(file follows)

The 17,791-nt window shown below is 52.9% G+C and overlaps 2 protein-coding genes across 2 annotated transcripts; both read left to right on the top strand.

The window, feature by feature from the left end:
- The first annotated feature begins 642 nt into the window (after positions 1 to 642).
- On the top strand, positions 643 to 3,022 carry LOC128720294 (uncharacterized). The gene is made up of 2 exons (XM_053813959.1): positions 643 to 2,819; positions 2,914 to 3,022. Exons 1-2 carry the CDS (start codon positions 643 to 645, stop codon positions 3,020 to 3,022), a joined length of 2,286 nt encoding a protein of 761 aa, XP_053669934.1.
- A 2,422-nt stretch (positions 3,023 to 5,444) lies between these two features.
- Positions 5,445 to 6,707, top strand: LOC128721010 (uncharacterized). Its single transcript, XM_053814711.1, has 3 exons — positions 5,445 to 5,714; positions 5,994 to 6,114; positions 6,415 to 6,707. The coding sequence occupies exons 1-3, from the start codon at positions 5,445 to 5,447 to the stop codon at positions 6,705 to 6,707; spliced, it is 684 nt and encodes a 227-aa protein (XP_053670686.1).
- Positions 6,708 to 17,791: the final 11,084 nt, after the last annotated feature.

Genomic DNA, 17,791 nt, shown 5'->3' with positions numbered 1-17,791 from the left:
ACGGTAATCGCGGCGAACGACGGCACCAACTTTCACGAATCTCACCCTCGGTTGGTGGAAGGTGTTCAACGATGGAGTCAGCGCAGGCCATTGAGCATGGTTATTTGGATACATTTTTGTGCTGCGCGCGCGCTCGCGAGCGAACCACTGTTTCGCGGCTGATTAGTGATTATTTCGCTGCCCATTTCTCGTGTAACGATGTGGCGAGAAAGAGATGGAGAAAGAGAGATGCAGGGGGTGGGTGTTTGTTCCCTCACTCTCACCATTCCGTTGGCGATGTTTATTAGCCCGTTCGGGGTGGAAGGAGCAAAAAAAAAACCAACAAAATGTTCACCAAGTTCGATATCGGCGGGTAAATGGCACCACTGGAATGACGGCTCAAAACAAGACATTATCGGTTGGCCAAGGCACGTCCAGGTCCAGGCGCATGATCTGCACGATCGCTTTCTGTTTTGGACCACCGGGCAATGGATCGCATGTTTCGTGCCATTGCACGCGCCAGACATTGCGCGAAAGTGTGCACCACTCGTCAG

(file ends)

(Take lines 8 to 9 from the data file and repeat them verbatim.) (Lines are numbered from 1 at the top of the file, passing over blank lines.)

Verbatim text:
Genomic DNA, 17,791 nt, shown 5'->3' with positions numbered 1-17,791 from the left:
ACGGTAATCGCGGCGAACGACGGCACCAACTTTCACGAATCTCACCCTCGGTTGGTGGAAGGTGTTCAACGATGGAGTCAGCGCAGGCCATTGAGCATGGTTATTTGGATACATTTTTGTGCTGCGCGCGCGCTCGCGAGCGAACCACTGTTTCGCGGCTGATTAGTGATTATTTCGCTGCCCATTTCTCGTGTAACGATGTGGCGAGAAAGAGATGGAGAAAGAGAGATGCAGGGGGTGGGTGTTTGTTCCCTCACTCTCACCATTCCGTTGGCGATGTTTATTAGCCCGTTCGGGGTGGAAGGAGCAAAAAAAAAACCAACAAAATGTTCACCAAGTTCGATATCGGCGGGTAAATGGCACCACTGGAATGACGGCTCAAAACAAGACATTATCGGTTGGCCAAGGCACGTCCAGGTCCAGGCGCATGATCTGCACGATCGCTTTCTGTTTTGGACCACCGGGCAATGGATCGCATGTTTCGTGCCATTGCACGCGCCAGACATTGCGCGAAAGTGTGCACCACTCGTCAG